The importance of pre-school education, as distinct from the broader early childhood development that includes children up to age three, tends to be accepted across the board in educational circles.

Early childhood development requires a multi-sectoral approach with collaboration between health, education, social development, and civil society.

The roles of the ECDI are, to conduct mapping, monitoring and feedback for increased access and quality early child development services, provide information to the public at multiple levels through various platforms and conduct research and evaluations for ECD services.

We need to build public awareness about the importance of early childhood development. Families can benefit most from this knowledge, changing the way they care for their children.

It is important to recognise the importance of children’s earliest experiences with formal learning in setting their academic trajectory. High-quality early childhood programmes give young children a strong start in lifelong learning. When made accessible to all, they also help strengthen social equity.

Early childhood is defined as a period from birth to eight years old. It is time of remarkable brain development, but also a vulnerable time for young children, especially in our country, where a child has a high chance of living in extreme poverty to die from preventable diseases every year.

A person’s education determines the level of employability. But more notably, in the current labour market demands, the nature of the education system has become a major point of concern as employers are interested in people who have the skills that are compatible with the job demands in terms of skills.

At GDE, we have long recognised that the need for sufficient workers with different skills can be met only if education at institutions provides both academic and vocational education for students.

General education, as provided by normal high schools and colleges, cannot meet all the demands of the fast-changing labour market.

Vocational education, on the other hand, offers an alternative institutional arrangement to effectively combine work with academic education and thus meet the demand for skilled and highly-skilled workers.

Technical education is believed to be the answer. It can contribute to achieving comprehensive development programmes adopted by the government.

That is why in Gauteng we are establishing Schools of Specialisation to focus on both theory and practical learning required in various fields of science learning.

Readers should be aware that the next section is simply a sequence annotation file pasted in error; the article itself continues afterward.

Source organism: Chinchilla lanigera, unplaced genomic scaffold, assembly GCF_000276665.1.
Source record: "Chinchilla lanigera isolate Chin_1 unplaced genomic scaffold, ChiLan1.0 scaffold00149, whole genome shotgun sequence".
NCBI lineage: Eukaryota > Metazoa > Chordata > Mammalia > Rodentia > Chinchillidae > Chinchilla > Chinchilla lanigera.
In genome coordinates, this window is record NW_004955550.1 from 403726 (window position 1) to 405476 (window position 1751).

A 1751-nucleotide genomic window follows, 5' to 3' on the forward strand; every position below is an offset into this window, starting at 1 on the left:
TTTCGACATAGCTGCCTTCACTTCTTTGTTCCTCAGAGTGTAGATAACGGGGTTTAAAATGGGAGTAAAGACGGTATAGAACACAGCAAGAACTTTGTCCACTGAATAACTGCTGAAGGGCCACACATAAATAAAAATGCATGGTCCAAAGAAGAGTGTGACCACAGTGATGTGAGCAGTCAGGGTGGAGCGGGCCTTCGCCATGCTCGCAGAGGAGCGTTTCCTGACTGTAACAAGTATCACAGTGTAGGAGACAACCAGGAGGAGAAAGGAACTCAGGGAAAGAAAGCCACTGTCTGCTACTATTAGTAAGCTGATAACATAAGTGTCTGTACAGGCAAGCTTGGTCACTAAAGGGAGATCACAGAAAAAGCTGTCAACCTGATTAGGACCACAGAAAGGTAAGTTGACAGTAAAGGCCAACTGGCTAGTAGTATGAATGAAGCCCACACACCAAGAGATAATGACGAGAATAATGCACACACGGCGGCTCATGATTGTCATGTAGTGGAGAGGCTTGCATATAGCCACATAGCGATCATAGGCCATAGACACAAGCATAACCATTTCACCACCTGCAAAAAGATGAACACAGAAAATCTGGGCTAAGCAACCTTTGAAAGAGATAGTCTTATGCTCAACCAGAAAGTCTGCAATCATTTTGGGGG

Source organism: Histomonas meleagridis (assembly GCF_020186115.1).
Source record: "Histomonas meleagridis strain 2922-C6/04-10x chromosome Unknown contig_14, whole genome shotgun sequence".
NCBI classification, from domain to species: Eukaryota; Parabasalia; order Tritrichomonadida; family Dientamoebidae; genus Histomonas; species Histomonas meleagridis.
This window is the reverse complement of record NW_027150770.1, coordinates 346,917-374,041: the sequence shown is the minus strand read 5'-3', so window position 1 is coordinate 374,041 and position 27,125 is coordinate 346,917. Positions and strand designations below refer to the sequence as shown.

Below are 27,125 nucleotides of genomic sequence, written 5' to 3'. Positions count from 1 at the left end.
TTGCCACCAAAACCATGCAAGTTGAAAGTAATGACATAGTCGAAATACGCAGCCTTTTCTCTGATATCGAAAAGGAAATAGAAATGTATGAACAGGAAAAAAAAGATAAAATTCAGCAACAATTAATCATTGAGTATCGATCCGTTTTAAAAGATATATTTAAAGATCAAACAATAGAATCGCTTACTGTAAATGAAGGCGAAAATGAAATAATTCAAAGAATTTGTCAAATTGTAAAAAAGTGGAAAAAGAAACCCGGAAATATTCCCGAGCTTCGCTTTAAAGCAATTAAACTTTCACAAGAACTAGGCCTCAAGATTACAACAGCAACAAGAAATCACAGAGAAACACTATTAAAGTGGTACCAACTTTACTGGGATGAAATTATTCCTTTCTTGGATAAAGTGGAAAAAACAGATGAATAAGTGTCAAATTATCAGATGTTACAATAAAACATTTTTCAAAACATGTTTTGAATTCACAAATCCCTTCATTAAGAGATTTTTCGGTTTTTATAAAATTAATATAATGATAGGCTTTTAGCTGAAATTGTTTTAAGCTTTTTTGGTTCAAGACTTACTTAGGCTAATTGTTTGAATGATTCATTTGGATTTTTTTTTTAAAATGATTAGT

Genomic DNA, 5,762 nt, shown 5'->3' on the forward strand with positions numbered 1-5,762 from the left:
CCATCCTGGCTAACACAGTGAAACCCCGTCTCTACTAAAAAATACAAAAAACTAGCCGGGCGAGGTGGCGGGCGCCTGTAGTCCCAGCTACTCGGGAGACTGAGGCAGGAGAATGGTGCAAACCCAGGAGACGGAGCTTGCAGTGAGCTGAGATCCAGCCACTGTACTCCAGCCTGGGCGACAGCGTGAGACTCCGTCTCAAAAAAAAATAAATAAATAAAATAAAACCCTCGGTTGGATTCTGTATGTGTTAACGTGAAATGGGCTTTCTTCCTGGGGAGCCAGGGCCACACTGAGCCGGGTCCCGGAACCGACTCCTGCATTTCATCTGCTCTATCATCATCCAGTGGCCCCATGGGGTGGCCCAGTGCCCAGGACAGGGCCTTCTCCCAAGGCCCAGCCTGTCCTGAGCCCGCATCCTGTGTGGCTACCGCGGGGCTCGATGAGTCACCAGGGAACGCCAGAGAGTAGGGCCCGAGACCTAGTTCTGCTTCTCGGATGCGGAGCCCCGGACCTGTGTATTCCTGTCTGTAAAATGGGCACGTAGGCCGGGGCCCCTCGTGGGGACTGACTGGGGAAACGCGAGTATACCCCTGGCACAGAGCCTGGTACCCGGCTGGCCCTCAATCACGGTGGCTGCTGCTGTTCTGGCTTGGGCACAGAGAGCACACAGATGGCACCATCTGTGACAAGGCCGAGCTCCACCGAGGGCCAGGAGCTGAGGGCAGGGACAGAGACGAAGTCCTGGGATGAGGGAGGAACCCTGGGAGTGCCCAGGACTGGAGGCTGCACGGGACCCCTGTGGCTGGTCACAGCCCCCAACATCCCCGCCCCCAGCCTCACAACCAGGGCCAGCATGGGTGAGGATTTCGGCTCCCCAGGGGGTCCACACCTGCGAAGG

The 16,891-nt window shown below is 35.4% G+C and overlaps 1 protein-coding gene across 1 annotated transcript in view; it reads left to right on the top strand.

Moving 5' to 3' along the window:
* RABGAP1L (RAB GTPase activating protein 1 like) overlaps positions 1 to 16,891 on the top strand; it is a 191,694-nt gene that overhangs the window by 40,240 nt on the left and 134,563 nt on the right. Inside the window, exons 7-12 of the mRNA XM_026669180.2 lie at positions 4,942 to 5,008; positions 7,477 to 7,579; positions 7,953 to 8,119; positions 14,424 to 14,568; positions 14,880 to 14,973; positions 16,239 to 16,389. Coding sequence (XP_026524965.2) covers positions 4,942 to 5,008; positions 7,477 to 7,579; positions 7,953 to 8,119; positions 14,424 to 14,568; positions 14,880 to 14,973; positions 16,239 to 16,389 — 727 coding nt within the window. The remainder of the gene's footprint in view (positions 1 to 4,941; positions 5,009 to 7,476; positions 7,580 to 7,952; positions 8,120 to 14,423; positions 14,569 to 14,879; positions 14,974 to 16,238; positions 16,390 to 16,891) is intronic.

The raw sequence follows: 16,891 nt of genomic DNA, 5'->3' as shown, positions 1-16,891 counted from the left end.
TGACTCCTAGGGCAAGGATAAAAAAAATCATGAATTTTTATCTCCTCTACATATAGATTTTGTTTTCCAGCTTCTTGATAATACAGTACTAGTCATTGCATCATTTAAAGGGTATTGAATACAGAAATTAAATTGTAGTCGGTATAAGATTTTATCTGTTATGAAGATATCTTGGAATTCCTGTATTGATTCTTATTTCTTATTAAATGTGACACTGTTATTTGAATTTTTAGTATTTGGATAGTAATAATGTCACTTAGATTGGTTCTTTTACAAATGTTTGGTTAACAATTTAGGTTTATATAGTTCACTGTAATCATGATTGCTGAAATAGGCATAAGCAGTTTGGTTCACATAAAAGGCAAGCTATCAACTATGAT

The Schools of Specialisation form part of our programme of Reorganisation of Schools to change public education in order to build a single integrated schooling system that overcomes past inequalities.

Our aim is to address the critical skills shortage in our country. The school’s facilities will also be made available to nearby schools.

In these schools, pupils will be given workplace exposure and career guidance to prepare them for the workplace or institutes of higher learning such as technikons,

Further Education and Training and universities.

These schools will increase skills development and help us deliver an empowered Gauteng through transformations, modernisation and re-industrialisation.

They are distinct from normal public schools because they have a strong technical and vocational content. Pupils are given work place exposure and career guidance in their chosen fields to prepare them for the transition to work or pursue higher training.

The first of 27 schools to be refurbished and opened during the next two years was The Curtis Nkondo School of Specialisation in Soweto.

It will focus on engineering, mathematics and science, ICT, commerce, entrepreneurship as well as performing and creative arts and sports.

Of the 27 schools, 11 will be for mathematics, science and ICT, seven for engineering, four for commerce and entrepreneurship, three for performing and creative arts and two for sports.

Through the NDP, the South Africa of today will look vastly different in 2030. The economy will be more inclusive, more dynamic and in which the fruits of growth are shared equitably.

The NDP cannot be achieved and delivered by the government alone, but requires a joint collaborative approach by public, private and non-governmental sectors together with citizen participation and involvement.

Panyaza Lesufi is Gauteng MEC for education